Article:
This is not going to be a hard-hitting piece on Social Justice issues. And while this will reflect on my childhood, those memories won’t be positioned as a mirror to societies’ ills. No. Today I’m writing about something that makes me feel good, all the way down into my core. Today I’m writing about a subject area I don’t even know much about anymore. Today I’m writing about baseball. But not just about baseball – about a journey that I have followed in different ways for going on 16 years, since I was a bright faced 8 year old sports fanatic who cared more about and knew more about the Seattle Mariners than literally any other organized group in the United States.
If you know baseball, you might already know that I’m talking about the career of Ichiro Suzuki: a Japanese baseball player who made his professional debut before I was born, in the Pacific League of Japan’s Nippon Professional Baseball. Following an unprecedented career in Japan which included being a 7-time All Star, 3-time MVP, 7-time Golden Glove Award winner (the award for fielding), and 7-time Batting Champion among various other awards, all while setting records for single season hits (which held from 1994 to 2010, though the two players who have surpassed it did so with longer schedules), and coming in second and third all time in single season batting average (hitting .385 in 1994 and .387 in 2000).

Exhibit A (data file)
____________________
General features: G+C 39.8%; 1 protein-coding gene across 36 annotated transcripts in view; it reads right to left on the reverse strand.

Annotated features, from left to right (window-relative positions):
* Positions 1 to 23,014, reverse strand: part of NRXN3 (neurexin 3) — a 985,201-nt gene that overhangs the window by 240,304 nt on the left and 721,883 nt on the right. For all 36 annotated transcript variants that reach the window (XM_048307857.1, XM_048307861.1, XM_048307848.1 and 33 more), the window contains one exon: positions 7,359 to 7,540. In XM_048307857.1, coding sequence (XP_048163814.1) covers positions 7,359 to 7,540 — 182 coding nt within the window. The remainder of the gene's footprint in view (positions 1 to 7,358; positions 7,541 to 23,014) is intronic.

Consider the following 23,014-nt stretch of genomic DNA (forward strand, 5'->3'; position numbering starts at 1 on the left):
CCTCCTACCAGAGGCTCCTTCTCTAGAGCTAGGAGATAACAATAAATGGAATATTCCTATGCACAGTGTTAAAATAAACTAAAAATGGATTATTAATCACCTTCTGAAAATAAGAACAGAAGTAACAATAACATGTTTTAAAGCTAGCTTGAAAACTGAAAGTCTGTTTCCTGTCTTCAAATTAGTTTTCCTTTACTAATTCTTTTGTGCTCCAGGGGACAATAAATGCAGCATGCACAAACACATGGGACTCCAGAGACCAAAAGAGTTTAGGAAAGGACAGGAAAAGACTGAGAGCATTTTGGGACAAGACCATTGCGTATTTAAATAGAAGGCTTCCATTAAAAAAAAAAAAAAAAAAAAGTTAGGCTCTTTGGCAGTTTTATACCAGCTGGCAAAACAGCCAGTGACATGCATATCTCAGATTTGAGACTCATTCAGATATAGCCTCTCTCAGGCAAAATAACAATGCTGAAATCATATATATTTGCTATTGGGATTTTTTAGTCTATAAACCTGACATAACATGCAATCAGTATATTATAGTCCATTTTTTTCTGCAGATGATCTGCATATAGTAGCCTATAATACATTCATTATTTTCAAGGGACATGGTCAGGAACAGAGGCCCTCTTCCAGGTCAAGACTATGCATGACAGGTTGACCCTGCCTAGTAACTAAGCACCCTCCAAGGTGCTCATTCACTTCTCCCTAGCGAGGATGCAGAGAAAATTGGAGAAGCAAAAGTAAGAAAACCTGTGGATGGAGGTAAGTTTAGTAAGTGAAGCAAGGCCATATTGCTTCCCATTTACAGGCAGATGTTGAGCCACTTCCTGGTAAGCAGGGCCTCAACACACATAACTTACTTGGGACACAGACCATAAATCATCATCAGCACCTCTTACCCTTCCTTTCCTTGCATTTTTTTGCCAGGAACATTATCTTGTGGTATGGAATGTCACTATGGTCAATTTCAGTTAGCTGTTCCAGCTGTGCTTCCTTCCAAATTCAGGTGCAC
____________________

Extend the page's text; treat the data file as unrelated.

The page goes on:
But of course, it wasn’t until he signed with the MLB’s Seattle Mariners starting with the 2001 season that I began idolizing him. As an aspiring professional baseball player at the time, living in Washington State, already loving the Mariners with my heart and soul, and absolutely living for Little League, Ichiro could not have come onto the scene in a more explosive way or at a more perfect time for me. His trademark batting stance: hitting left-handed as I did, reaching the bat out in front of him with his arm straight and the bat pointing to the sky, almost resebling “The Babe” calling his shot, as he used his left hand to tug at his right-arm jersey before getting into a position I think it’s safe to say no MLB fan or player had seen before: bat high, back behind him, and almost out in front of him, gently wavering in his skilled hands as he planted his left foot but kept his right foot dancing so that he was able to be almost halfway out of the batters’ box by the time he finished swinging. The stance was and is iconic. Unforgettable to the point where even thought I haven’t seen him hit in years I can remember each and every step he went through like I’m still an 8 year old kid in the nosebleeds at SafeCo Field chanting “I-CHI-RO!!! I-CHI-RO!!! I-CHI-RO!!!” along with tens of thousands of electrified fans.